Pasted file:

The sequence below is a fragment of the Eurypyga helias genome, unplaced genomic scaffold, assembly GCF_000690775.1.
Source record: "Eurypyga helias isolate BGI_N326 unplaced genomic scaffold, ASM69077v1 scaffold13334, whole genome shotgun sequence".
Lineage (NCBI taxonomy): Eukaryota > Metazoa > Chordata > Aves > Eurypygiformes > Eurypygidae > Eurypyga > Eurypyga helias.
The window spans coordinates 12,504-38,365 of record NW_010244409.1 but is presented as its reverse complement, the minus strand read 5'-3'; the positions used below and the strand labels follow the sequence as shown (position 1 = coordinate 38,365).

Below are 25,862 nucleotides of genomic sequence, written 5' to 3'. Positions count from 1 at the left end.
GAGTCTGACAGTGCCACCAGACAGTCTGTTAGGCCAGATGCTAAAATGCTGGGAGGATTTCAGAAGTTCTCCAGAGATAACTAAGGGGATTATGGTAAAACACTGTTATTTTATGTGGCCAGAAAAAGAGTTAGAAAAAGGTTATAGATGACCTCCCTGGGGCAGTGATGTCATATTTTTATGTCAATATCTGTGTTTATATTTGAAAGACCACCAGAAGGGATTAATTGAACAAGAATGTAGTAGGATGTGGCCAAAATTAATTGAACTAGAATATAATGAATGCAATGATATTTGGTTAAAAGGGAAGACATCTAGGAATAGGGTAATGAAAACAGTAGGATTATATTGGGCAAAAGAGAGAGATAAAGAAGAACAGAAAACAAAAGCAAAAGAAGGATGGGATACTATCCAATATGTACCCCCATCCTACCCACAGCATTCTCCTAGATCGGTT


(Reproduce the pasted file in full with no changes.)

The sequence below is a fragment of the Eurypyga helias genome, unplaced genomic scaffold, assembly GCF_000690775.1.
Source record: "Eurypyga helias isolate BGI_N326 unplaced genomic scaffold, ASM69077v1 scaffold13334, whole genome shotgun sequence".
Lineage (NCBI taxonomy): Eukaryota > Metazoa > Chordata > Aves > Eurypygiformes > Eurypygidae > Eurypyga > Eurypyga helias.
The window spans coordinates 12,504-38,365 of record NW_010244409.1 but is presented as its reverse complement, the minus strand read 5'-3'; the positions used below and the strand labels follow the sequence as shown (position 1 = coordinate 38,365).

Below are 25,862 nucleotides of genomic sequence, written 5' to 3'. Positions count from 1 at the left end.
GAGTCTGACAGTGCCACCAGACAGTCTGTTAGGCCAGATGCTAAAATGCTGGGAGGATTTCAGAAGTTCTCCAGAGATAACTAAGGGGATTATGGTAAAACACTGTTATTTTATGTGGCCAGAAAAAGAGTTAGAAAAAGGTTATAGATGACCTCCCTGGGGCAGTGATGTCATATTTTTATGTCAATATCTGTGTTTATATTTGAAAGACCACCAGAAGGGATTAATTGAACAAGAATGTAGTAGGATGTGGCCAAAATTAATTGAACTAGAATATAATGAATGCAATGATATTTGGTTAAAAGGGAAGACATCTAGGAATAGGGTAATGAAAACAGTAGGATTATATTGGGCAAAAGAGAGAGATAAAGAAGAACAGAAAACAAAAGCAAAAGAAGGATGGGATACTATCCAATATGTACCCCCATCCTACCCACAGCATTCTCCTAGATCGGTT